In recent years, the tanning industry has seen an incredible rise in popularity, on estimation, as many as 30 million Americans use commercial tanning beds each year. Because of this we begin to see tanning salons outnumbering McDonald’s and Starbuck’s in many cities. Yet there are questions which still remain regarding the safety and risks involved with fake baking.
The use of indoor tanning before the age of 35 increases your risk of melanoma to 75%. Which, according to the Skin Cancer Foundation, is the most serious form of skin cancer; though not the most common, it still causes the most deaths, effecting nearly 120,000 Americans each year. Other high risk factors include not only your genetics but also your overall complexion; having very fair skin, many moles and/or freckles, or red hair.
Tanning can be broken down into two types of ultraviolet light exposure: UVA and UVB. Both are proven to cause skin cancer, however UVA is particularly indentified to melanoma. Commonly, UVB rays are emitted from high-speed machines whereas UVA come from high-pressure machinery which uses tanning lamps ranging from 600-2000 watts (standard lamps range from 100-200 watts).
According to diverse investigations available on WebMD, research has determined the regular use of tanning beds triples or even quadruples the risk of developing melanoma. And, the risk was four times greater among frequent users of high-pressure tanning beds. And still further, those who spend more than 50 hours tanning indoors had a threefold increase in their risk. The “risks” of the previous statements are for melanoma, the most deadly form of skin cancer.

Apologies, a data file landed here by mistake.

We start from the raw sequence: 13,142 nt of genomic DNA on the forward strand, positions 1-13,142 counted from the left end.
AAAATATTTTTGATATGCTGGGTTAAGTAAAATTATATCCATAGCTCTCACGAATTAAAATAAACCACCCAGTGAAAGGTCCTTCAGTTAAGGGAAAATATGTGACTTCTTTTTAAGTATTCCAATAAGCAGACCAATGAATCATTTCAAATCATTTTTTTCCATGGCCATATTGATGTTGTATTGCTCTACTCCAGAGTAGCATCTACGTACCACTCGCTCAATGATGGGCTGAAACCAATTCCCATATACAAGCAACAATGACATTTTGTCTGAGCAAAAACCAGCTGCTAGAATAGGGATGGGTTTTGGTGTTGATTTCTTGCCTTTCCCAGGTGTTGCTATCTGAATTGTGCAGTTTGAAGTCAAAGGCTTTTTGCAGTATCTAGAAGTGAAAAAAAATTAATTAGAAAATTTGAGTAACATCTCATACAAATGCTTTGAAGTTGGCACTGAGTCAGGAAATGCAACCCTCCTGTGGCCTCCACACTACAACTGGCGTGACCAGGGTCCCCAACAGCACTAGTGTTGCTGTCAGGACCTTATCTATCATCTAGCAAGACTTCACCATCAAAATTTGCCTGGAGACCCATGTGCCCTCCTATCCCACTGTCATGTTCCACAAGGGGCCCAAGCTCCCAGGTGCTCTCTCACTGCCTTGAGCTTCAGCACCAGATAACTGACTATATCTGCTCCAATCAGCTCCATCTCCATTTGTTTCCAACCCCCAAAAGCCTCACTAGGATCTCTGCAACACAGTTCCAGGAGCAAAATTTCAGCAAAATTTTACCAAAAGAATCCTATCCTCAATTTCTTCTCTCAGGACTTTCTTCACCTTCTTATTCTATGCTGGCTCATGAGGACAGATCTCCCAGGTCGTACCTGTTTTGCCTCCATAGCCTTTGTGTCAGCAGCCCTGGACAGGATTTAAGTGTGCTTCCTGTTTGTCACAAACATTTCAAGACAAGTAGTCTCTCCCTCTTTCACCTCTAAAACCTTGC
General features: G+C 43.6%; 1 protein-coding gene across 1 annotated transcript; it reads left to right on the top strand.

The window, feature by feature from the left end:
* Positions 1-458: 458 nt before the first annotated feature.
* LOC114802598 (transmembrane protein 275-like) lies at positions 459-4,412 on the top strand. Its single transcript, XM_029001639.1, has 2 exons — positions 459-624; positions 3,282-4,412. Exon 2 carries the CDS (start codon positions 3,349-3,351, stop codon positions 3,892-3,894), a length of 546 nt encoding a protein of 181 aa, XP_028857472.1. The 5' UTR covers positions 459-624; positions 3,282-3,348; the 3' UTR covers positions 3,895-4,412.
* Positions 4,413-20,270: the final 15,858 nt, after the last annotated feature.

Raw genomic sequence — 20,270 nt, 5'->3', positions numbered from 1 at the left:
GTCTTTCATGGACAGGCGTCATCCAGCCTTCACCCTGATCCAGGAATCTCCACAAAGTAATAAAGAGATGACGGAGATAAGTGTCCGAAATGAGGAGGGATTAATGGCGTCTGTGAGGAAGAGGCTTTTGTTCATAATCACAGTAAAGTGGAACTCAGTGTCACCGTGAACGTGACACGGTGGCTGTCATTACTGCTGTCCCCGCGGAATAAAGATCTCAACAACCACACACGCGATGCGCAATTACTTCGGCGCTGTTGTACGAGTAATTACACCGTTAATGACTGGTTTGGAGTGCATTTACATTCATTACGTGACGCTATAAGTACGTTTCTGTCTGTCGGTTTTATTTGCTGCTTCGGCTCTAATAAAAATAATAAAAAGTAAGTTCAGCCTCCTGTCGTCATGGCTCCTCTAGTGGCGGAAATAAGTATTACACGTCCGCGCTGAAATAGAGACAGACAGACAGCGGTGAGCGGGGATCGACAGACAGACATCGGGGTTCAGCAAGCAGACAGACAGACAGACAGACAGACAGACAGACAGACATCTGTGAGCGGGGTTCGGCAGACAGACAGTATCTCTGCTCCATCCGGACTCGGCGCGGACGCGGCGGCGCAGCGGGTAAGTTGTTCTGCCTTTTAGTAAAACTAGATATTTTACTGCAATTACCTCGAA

Major findings also included the following:
Melanoma risk increased with exposure - which can be measured by the total hours tanning, number of individual sessions, or years of exposure.
Because the increase in risk was seen in both types of machines, all types of tanning device should be considered unsafe.
Tanning indoors does commonly result in burns.
The strongest origination of melanomas can be found on an area of the body which is generally exposed during tanning sessions.
The act of tanning is addictive; the release of endorphins you might feel after tanning leads you to come back for more. Recent studies found that half of the college students, who engaged in tanning, met the classification for addiction; additionally, these addicted students were more likely to have “symptoms of anxiety and/or greater use of alcohol, marijuana, and other substances.”
Outdoor tanning does expose you to UV rays, which can lead to the development of skin cancer. Though through sun exposure or tanning, you can receive a boost of Vitamin D, that particular vitamin does not protect you from the cancer nor is it sufficient enough to be considered a daily dose. The ultraviolet exposure, whether indoors or out, has been noted by doctors to cause “’photo-aging’ or wrinkles and a leathery look.” This premature aging is due to DNA mutations in the skin which the ultraviolet radiation has sped up.
Being smart about sun exposure can be simple. SPF as low as 15 can protect against both UVA and UVB rays; the sun is most intense between the hours of 10 am and 3 pm; and applying sunscreen every two hours while exposed may help save you from burning. Never hesitate: if you or a friend have any questions, stop in the Gable Health Center or call (610) 921 – 7532.
The above information is compiled from various articles available on WebMD.
- Nicole Kelly ‘12
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